Of course, we know that the commanding general of the opposing forces is none other than the great enemy himself, the devil. It is against this devil that Paul writes his famous armor of God passage:
Ephesians 6:11-13 Put on the whole armor of God, that you may be able to stand against the schemes of the devil. For we do not wrestle against the rulers, against the authorities, against the cosmic powers over this present darkness, against the spiritual forces of evil in the heavenly places. Therefore take up the whole armor of God, that you may be able to withstand in the evil day, and having done all, to stand firm.

Unfortunately for us, we are born on the wrong side of the war. We are born as spiritual rebels, all on Satan’s side. We had no choice in the matter, this is the just effects of our first parents’ sin. For this reason, our first enemy (the devil) along with his host of evil spirits is aided by another host of wicked people. Jesus told us that “in the world [we] will have tribulation” (John 16:33) and so we should not be surprised that our second enemy (the world) is the playground of our first—after all, he is “the ruler of this world” (John 14:30). Unfortunately, living in the world, many of us are often tempted to also be of the world. For this reason, James wrote to the baby Jewish Christians: You adulterous people! Do you not know that friendship with the world is enmity with God? Therefore whoever wishes to be a friend of the world makes himself an enemy of God. (James 4:4) Do not be deceived, you cannot be at home with the world and still have a home in Heaven.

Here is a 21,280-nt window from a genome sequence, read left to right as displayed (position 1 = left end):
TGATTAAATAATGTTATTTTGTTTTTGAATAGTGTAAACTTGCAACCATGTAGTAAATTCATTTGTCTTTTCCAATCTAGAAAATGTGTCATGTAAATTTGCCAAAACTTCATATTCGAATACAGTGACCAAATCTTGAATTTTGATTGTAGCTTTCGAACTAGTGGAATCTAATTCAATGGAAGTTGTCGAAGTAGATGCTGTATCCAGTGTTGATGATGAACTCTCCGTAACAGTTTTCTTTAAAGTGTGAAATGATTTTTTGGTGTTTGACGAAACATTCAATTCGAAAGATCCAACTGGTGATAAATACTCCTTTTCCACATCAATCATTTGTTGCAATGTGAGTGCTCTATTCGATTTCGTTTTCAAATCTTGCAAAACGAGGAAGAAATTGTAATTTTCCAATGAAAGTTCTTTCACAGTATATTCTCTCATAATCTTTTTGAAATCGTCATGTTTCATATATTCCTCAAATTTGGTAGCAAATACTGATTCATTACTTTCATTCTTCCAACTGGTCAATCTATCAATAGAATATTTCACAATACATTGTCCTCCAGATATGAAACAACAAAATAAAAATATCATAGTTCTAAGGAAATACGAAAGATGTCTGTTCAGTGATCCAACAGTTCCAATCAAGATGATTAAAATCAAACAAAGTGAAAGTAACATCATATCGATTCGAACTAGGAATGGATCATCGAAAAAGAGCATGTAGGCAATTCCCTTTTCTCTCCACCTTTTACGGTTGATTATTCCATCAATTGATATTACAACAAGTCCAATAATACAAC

But, truth be told, we don’t have to go to the mall, to school, or watch the news to see evil. We don’t even have to read about Satan’s workings in the Bible to see evil. It is in our own selves –dwelling there within us –remaining sin in its deaththrows, lashing out and causing all of the wicked destruction that it can—right in our own bodies! It is our third and most dangerous enemy –our flesh!
Romans 7:23 I see in my members another law waging war against the law of my mind and making me captive to the law of sin that dwells in my members.
2 Corinthians 10:4, 5 For the weapons of our warfare are not of the flesh but have divine power to destroy strongholds. We destroy arguments and every lofty opinion raised against the knowledge of God, and take every thought captive to obey Christ.
1 Peter 2:11 Beloved, I urge you as sojourners and exiles to abstain from the passions of the flesh, which wage war against your soul.